Why Was WhatsApp Down
Why was WhatsApp down on 4 October? That’s a question that a lot of people are asking at the minute after a new version of the messaging service was introduced with a new user base. It seemed as if this new service had been created to deal with the problems that Facebook and its competitors were having in terms of growing their user base and appealing to a more global audience. With more people flocking to these sites, competition is becoming more fierce and it makes sense for Facebook to keep up with the trend and introduce some exciting new features so that they can stay ahead
The problem with these services is that they are run by Facebook, and they work to address the needs of the company and not necessarily the needs of the individual user. For instance, one of the complaints that many have about Facebook is that it censors content that it doesn’t want to appear in its feeds. While it might be true that a lot of stuff is filtered out, Facebook also employs various techniques such as “guessing” and “moderation” to ensure that it is able to present a more diverse range of content to its users, regardless of whether or not it meets the standards laid down by the company.
The same is true of its mobile service. Whenever there’s an important announcement or any major social media-related event, you’ll be able to see it on your phone through the news feed. On the day of 4 October, this changed, when the service decided that it was going to block all social media posts on the four main social platforms: Facebook, Twitter, Google Plus and LinkedIn. This led to why was WhatsApp down on 4 October, because the post-holiday weekend was when people were using Facebook on their phones the most.
At the time of writing this article, there’s still no official reason as to why Facebook decided to block users from accessing certain services, but the speculation is that it might have something to do with the way in which the company is dealing with the recent complaints surrounding its new feature that lets people block the posts of specific individuals or groups from receiving their news feeds on their phone. Many people have accused Facebook of taking advantage of the post-holiday weekend in order to promote its newest feature. For example, if a large number of Ireland’s Facebook users blocked everyone from viewing the Ireland soccer team’s Facebook page, there would probably be a lot of people complaining about the decision. In addition to this, many people have accused the company of censoring material that they think doesn’t conform to their own moral standards.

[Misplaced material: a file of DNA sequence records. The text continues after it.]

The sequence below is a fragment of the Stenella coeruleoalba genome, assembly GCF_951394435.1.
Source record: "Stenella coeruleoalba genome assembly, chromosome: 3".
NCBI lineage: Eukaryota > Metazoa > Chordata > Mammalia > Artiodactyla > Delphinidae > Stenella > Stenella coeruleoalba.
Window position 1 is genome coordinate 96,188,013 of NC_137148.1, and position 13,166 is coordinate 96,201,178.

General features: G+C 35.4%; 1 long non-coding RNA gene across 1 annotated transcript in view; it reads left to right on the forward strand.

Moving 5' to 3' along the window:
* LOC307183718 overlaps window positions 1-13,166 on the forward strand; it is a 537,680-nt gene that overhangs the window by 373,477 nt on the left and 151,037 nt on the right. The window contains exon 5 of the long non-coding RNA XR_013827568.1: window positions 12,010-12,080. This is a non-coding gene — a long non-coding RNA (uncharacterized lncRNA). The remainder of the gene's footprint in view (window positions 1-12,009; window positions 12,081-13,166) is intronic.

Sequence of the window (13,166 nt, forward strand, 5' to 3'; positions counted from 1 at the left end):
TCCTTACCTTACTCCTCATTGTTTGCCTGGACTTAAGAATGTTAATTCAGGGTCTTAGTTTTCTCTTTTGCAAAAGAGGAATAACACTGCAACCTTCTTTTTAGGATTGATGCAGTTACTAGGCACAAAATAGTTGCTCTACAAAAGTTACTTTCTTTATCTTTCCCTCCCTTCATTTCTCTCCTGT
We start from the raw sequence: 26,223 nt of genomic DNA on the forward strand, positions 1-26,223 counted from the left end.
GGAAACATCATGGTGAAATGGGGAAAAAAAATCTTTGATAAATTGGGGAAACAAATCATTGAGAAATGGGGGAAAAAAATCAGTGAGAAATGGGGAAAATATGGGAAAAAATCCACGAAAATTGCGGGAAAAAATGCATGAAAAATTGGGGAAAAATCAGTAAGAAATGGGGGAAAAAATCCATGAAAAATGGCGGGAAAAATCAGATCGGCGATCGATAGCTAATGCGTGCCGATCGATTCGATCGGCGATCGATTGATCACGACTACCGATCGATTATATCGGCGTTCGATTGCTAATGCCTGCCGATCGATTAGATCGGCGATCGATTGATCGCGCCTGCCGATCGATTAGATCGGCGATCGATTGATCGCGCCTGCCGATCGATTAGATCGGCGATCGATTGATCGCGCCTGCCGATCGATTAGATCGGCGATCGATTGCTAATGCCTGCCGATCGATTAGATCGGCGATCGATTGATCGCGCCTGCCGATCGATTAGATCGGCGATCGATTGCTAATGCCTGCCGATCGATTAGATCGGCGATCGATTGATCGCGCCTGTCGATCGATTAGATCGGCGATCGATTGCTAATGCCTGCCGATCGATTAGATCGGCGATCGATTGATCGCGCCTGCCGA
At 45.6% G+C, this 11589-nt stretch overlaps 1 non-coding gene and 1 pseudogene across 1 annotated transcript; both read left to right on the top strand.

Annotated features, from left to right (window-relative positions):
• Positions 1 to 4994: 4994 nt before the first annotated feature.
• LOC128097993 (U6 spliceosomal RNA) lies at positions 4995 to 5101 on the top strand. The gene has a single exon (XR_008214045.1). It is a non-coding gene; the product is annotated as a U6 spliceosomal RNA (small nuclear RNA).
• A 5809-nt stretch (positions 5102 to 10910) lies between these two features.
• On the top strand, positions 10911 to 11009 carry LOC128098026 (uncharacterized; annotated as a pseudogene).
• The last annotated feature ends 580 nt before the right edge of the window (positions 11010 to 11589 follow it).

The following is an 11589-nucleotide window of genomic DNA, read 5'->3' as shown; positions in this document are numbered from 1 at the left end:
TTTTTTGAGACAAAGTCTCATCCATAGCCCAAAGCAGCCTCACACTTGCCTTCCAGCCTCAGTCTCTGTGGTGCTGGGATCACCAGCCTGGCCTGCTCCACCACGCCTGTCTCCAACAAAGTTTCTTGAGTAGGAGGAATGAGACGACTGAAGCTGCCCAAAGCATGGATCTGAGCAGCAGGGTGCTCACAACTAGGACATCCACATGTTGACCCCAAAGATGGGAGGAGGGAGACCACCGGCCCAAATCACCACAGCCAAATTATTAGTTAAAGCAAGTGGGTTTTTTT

Whatever the case is, it’s interesting to note how a company like Facebook can exert such control over what people view or communicate. One could argue that this kind of power gives businesses like Facebook an incredible amount of control over the people who use their social media services. It makes perfect sense for a company like Facebook to find ways in which it can control how information is communicated and spread, and it also makes perfect sense for them to be able to police the content that their users post online. The problem is that the majority of the world’s population uses Facebook, and therefore the site is often used by everyone in a given day. Therefore, when Facebook decided to implement a system that would allow some people to have unfettered access to the information posted by the millions of people who use the site on a daily basis, the company inadvertently set off a chain reaction of reactions that would give rise to much Internet criticism, not to mention legal issues.
Back in July, just before the start of the current school summer holidays, an article was published on the website Business Insider titled, “Why was WhatsApp down on 4 October?” In that article, writer Travis Sago asked why it was that some students wanted to take advantage of a new feature on the messaging service that allowed them to create private groups within the platform. He also explained that some teenagers were using the new feature to try and manipulate or control who their friends were talking to on the platform. In the same article, Sago went on to describe the way in which this new feature could be abused by those wishing to gain access to the personal information of members of the public. As a result of this concern, the company has since introduced an additional safety feature to remedy the situation.
When the feature was first launched, many users expected that it would be used only by a small percentage of Facebook’s current active users. As a result, a large proportion of the active users saw little reason to use the feature, as it did not make much sense for them. However, recent reports suggest that this figure has actually risen above 70%. One reason as to why was WhatsApp down on 4 October may be related to a change made by the company in how it handled data on its users. Before this change, Facebook counted how many friends someone had added since they joined the social network, and how many new people there were being added to the network on a daily basis. After the change was introduced, the company no longer included this data when calculating how many people were actively using the service each day.
This means that if someone had hundreds of emails on their phone on 4 October, but only a few dozen during the post-holiday weekend, they would only see an increase in activity on their account. If they later checked their email account however and saw that there were considerably more emails than before, they would see their account becoming less active. The change in functionality means that this person now has a greater chance of being impacted by their activity on the site. Why was WhatsApp down on 4 October? Because of the way in which the company prioritized the information it released about how many daily active users there were on the network, and how many new people were joining every day.